So why don't we have computer systems that work the same way? Probably because computer system designers consistently don't bother to build them that way, and then point to the same tired dilemma as if it is intractable. The idea that authority in a computer should correspond to the words a user would use has been around for most of a century, from the Burroughs B5000 (1961), to Denis and Van Horn's Supervisor (1966), to seL4 (the first formally verified operating system), and Google's current Fuchsia project. The first microkernel, KeyKOS (1988), is described in just 8 pages and describes a system that generally behaves this way. I first proposed Ethereum smart contracts adopt an object capability account model in 2019, and I suggested EIP-3074 could allow this kind of authorization scheme for EOAs at least as early as 2021. I published Delegatable, a library that allowed individual ethereum smart contracts to opt into a flexible authorization pattern in 2022. I had hoped early smart contract account teams would take up the mantle for readable permissions, but only this year have we started to see the first smart contract account (SCA) teams promoting a formalized permission system (1, 2). Forgive the long history paragraph, but I feel the need to emphasize that this is not science fiction or speculative pontificating, but is a well established path forward that responsible developers should be considering.

As a developer of MetaMask, in partnership with a number of SCA teams, I've been working on refining an interface that could allow wallets to provide whatever permissions they are capable of comprehending. When combined with Snaps (the MetaMask extensibility system), our wallet is capable of effectively learning new concepts at runtime and allowing the user to carry them between sites and interactions.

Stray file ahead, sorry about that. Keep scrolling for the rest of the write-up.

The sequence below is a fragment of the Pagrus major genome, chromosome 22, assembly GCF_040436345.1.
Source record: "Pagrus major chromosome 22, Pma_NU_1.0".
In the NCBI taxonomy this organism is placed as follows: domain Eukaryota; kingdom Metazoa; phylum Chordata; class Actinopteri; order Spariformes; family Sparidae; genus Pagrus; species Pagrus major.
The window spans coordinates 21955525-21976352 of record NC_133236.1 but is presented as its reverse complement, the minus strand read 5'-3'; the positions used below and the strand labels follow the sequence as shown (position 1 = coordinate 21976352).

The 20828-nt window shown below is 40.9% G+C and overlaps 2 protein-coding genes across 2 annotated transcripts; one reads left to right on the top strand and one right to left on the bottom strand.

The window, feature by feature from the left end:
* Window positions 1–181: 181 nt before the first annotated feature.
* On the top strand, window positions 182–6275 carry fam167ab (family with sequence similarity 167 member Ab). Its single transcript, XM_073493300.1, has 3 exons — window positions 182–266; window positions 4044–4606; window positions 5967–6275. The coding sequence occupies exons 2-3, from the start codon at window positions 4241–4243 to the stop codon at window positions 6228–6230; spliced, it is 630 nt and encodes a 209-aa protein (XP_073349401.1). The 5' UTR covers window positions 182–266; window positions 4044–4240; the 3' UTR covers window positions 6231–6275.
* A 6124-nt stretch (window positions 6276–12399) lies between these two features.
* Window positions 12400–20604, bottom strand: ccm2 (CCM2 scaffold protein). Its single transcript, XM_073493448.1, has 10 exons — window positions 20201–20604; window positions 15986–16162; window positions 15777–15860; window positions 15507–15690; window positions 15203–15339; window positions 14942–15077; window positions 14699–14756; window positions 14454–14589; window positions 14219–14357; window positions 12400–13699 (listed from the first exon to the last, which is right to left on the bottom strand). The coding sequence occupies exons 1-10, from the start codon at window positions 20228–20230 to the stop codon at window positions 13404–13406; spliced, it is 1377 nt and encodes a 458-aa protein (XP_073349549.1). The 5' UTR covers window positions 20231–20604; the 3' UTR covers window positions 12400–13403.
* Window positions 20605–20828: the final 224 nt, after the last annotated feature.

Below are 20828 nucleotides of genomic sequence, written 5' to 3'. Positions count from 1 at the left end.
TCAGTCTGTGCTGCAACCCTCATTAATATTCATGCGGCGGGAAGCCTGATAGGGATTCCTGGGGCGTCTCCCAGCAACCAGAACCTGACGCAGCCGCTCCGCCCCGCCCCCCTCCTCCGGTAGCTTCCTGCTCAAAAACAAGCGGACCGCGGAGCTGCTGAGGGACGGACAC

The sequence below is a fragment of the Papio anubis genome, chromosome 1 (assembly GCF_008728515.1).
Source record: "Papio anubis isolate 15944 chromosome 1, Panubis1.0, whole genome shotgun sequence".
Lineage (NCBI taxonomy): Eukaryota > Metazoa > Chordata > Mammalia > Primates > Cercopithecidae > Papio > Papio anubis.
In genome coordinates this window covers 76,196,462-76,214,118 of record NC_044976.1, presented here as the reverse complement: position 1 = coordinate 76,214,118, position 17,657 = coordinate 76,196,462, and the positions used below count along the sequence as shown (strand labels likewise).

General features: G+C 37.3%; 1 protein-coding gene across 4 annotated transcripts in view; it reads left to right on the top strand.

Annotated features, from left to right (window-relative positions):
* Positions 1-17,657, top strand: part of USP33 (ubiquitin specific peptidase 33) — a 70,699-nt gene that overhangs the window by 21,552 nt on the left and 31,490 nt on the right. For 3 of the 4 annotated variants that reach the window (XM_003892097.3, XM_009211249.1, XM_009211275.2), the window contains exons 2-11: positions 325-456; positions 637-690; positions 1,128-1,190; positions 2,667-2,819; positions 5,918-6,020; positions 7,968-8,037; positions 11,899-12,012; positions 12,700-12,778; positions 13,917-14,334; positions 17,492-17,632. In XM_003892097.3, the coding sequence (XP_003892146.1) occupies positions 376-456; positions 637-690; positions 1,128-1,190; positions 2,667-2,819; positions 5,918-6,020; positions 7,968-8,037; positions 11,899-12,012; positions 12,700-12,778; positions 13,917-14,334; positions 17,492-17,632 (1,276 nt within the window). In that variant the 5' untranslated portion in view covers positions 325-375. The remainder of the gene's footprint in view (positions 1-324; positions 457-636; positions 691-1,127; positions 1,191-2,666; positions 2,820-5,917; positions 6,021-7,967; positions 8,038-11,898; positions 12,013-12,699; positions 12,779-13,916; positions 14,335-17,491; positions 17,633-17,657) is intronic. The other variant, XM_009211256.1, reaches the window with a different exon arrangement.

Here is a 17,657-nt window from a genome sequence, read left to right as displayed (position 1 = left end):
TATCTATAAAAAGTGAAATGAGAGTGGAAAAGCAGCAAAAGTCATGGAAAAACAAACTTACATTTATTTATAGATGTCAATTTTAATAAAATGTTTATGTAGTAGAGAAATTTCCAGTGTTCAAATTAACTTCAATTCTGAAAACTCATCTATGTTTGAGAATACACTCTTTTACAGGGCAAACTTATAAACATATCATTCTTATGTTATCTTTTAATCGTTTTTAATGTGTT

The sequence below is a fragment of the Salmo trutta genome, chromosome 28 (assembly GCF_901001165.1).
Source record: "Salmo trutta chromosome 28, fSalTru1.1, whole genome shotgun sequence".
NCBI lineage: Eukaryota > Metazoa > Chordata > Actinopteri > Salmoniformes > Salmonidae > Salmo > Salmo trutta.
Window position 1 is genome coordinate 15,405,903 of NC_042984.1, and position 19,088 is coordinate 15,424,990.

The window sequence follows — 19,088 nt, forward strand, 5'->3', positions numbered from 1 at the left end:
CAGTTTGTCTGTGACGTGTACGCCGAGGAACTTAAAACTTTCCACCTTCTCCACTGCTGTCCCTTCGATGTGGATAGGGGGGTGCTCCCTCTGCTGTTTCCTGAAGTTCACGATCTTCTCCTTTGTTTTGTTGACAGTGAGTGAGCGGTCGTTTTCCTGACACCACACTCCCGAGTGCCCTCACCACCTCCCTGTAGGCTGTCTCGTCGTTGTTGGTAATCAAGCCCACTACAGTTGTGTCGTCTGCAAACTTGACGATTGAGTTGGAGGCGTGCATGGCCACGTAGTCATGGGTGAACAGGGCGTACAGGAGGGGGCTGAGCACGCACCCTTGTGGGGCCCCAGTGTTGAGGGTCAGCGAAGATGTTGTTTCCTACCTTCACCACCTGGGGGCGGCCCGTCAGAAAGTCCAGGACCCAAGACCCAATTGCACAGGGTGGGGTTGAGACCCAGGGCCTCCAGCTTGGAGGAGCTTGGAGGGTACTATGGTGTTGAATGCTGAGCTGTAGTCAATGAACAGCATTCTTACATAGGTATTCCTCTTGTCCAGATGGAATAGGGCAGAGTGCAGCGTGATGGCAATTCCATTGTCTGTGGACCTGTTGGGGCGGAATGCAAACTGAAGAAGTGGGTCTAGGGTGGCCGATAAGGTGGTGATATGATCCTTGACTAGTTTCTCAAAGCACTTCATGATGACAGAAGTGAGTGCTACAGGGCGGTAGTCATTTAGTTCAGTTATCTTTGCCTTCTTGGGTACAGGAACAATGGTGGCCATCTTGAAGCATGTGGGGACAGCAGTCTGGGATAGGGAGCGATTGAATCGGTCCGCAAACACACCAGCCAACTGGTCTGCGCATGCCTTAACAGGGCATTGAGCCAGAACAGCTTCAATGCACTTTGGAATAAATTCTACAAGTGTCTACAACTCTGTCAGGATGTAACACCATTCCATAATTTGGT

I've been calling this interface The Onchain Permissions Standard (github). On that repository, you can see a pair of snaps (and a web page) which allow you to try out this general interaction pattern:

The sample project is missing the asset nickname flow shown here, but I chose to make this flow more accurate to an ideal end state.

In this protocol, we have multiple agents who are safely interacting:

  • SiteA, which may be colluding with AssetSnap, but is the source where the user first obtained this asset, making it as safe a source of this asset as the user knows.
  • SiteB, an additional site that is able to interact with the assets from SiteA.
  • Kernel: The extensible user agent/wallet.
  • User

In the simplest case, this is not unlike a modern token allowance flow, except that the AssetSnap might itself be a smart account capable of enforcing additional terms that the user chooses (expiration limit is a popular example).

In the "worst case" (shown in red), the wallet may have no pre-existing knowledge of this asset type. It could be a DAO vote, a car rental, or something totally inscrutable that isn't our business to know about, but the user wants to use.

The biggest departure in this model from modern account architecture is that I've diagrammed the asset as the primary source of authority on itself, not the "account". Once you have a single account responsible for all assets, you presumably have a single team trying to keep track of all possible assets, and.. gasp potentially gatekeeping those interfaces. Please note that in Ethereum today, we don't have anything like this: We just have "interact with my contract and trust it does what it says". The only coherent interactions are allowances (usually from tokens and NFTs), but that's regarded as "permissionless" by the current Ethereum ecosystem, because you can freely shoot yourself in the foot. In this model, we could build a wallet where the user understands every risk they can possibly take, and they can attach their own terms (which may include outcomes, as in intents) to those terms.